In the new heaven (about which we hear almost nothing) and the new earth (the only important place at the end of Revelation) we are back in the garden of Eden. We are in Eden, where God lives with us and walks with us as he did with them.

It is Eden except that there is no death tree. All the other trees are there, including the tree of life, but no death tree. There is no death tree because the people of God have overcome, we have walked away from that tree to the life tree.

All God every wanted for himself was to live with his people. He wants to be properly married to his bride and live with her. That’s where this all ends. Being with God is a very good thing.

Even among God’s people, ending up with God is underrated. But we don’t know, so we imagine other benefits of the new earth. In Scripture, though, the constant joy is to be in the presence of God, enjoying his generosity, and singing our thanks to him.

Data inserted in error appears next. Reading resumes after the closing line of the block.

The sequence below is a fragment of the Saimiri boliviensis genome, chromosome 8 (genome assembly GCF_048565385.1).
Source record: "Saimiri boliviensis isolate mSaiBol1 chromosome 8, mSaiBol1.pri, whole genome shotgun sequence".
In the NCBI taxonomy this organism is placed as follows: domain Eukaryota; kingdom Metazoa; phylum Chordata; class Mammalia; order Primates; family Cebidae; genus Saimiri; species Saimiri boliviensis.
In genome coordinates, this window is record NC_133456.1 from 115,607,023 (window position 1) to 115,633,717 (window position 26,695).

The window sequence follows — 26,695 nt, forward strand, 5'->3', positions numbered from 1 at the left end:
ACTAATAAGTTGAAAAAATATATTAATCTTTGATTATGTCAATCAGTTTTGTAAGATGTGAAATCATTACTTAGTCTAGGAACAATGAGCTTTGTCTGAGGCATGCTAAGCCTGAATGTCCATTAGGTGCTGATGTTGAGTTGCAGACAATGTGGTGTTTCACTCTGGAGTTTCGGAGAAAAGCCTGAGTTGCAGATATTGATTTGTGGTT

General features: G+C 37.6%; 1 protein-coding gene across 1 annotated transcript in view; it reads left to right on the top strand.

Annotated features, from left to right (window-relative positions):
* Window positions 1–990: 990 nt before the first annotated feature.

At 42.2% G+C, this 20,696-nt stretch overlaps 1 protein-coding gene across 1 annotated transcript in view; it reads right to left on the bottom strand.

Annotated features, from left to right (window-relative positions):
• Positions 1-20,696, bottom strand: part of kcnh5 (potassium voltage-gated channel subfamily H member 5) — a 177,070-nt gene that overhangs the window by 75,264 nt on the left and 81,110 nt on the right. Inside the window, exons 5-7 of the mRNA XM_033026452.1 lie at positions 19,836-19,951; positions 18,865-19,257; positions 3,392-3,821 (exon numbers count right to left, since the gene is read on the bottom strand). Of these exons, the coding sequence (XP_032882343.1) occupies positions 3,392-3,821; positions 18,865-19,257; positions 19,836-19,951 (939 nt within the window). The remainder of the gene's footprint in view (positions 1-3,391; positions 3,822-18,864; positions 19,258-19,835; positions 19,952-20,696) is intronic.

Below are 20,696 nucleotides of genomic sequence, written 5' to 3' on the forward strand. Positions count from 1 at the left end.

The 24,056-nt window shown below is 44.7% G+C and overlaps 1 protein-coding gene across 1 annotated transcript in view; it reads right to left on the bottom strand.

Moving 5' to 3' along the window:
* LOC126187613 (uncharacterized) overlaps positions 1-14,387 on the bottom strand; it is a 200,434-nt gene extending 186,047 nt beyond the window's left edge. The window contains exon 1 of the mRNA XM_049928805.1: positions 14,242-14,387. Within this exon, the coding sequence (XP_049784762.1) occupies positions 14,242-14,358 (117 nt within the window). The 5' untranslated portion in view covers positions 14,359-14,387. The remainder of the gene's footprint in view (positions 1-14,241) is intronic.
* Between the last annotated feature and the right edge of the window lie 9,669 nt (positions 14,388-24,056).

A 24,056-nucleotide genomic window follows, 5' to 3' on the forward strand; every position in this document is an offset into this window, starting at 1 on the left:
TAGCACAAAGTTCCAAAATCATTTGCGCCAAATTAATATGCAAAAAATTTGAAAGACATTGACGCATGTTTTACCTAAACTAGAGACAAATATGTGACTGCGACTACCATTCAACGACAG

We’ve been separated from God since Genesis 3, since the guilty pair was put out of the Garden. But God remembers what that was like, and he will get it back, he will get us back! We end up with God, on the new earth, in the new Eden.

God is speaking to us today through these eleven sections. Each one has a strong encouragement from God in it. God urges us to be faithful, and to expect that all of us got trouble, kingdom, and endurance when we came to Jesus.

But God is always telling us in Revelation (and everywhere in the Bible) what’s really going on in the world, how to understand what we see on earth, so that we can be faithful to him, and receive his blessing, which is to live with him in the new Eden. God wants this for us even more than we want it for us.  Amen.